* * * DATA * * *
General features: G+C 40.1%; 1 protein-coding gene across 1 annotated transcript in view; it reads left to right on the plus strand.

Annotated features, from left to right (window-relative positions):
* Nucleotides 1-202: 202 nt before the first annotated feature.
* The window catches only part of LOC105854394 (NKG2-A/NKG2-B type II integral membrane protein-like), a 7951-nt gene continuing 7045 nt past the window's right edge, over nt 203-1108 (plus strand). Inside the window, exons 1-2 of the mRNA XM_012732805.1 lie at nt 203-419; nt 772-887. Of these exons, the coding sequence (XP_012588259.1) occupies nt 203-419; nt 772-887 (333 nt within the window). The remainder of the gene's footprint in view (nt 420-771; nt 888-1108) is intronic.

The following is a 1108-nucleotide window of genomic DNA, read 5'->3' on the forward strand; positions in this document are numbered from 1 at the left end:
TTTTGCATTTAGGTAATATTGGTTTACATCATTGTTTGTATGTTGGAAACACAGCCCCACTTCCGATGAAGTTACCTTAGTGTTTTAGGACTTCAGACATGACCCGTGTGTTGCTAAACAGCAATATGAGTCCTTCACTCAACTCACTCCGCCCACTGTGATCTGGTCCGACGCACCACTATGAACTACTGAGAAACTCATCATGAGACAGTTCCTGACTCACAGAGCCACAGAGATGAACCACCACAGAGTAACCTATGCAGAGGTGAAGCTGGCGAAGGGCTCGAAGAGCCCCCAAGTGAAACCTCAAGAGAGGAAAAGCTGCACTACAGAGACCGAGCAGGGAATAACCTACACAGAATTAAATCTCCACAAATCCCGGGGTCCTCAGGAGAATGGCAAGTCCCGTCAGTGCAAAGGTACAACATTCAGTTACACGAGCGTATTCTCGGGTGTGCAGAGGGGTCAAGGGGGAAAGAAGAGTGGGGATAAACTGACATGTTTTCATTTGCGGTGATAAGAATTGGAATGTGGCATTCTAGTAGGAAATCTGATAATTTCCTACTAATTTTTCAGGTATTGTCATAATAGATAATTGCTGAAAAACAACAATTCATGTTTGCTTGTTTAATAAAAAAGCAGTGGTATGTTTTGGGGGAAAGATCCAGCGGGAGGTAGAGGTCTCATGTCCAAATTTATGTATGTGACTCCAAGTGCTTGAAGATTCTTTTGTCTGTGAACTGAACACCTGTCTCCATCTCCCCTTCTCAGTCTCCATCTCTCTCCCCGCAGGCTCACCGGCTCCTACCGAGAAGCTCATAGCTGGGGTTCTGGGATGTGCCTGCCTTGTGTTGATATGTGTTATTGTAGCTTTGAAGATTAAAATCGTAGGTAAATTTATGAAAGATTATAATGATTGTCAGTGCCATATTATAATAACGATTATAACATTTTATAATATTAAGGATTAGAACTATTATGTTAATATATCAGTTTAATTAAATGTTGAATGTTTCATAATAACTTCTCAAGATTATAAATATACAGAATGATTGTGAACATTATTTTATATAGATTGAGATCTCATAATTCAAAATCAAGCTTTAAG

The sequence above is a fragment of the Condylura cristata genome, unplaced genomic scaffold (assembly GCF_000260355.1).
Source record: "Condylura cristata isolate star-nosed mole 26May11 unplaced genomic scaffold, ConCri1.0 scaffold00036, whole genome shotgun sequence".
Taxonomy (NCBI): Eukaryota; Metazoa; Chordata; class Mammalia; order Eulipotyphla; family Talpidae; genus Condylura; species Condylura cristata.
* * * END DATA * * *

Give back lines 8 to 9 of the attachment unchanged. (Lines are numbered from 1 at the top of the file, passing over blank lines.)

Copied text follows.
Source record: "Condylura cristata isolate star-nosed mole 26May11 unplaced genomic scaffold, ConCri1.0 scaffold00036, whole genome shotgun sequence".
Taxonomy (NCBI): Eukaryota; Metazoa; Chordata; class Mammalia; order Eulipotyphla; family Talpidae; genus Condylura; species Condylura cristata.